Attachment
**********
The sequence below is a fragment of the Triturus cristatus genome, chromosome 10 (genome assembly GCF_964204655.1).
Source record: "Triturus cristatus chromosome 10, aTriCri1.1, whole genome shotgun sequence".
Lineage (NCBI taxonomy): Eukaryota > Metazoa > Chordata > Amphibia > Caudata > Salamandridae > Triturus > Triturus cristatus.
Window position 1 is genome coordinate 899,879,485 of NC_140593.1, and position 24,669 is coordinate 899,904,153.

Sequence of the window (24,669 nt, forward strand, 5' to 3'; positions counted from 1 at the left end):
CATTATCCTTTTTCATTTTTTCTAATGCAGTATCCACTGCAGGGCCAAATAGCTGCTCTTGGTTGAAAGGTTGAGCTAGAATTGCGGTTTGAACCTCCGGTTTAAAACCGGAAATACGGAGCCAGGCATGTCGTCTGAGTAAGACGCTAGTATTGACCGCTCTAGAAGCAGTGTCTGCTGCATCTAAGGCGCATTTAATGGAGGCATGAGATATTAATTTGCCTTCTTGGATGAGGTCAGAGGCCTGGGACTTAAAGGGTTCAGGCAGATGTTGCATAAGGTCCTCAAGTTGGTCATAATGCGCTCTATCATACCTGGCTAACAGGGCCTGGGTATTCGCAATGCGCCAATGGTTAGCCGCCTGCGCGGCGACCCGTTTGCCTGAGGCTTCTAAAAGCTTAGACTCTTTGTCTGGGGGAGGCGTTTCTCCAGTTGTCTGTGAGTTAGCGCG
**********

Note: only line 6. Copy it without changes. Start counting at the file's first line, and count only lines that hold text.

CATTATCCTTTTTCATTTTTTCTAATGCAGTATCCACTGCAGGGCCAAATAGCTGCTCTTGGTTGAAAGGTTGAGCTAGAATTGCGGTTTGAACCTCCGGTTTAAAACCGGAAATACGGAGCCAGGCATGTCGTCTGAGTAAGACGCTAGTATTGACCGCTCTAGAAGCAGTGTCTGCTGCATCTAAGGCGCATTTAATGGAGGCATGAGATATTAATTTGCCTTCTTGGATGAGGTCAGAGGCCTGGGACTTAAAGGGTTCAGGCAGATGTTGCATAAGGTCCTCAAGTTGGTCATAATGCGCTCTATCATACCTGGCTAACAGGGCCTGGGTATTCGCAATGCGCCAATGGTTAGCCGCCTGCGCGGCGACCCGTTTGCCTGAGGCTTCTAAAAGCTTAGACTCTTTGTCTGGGGGAGGCGTTTCTCCAGTTGTCTGTGAGTTAGCGCG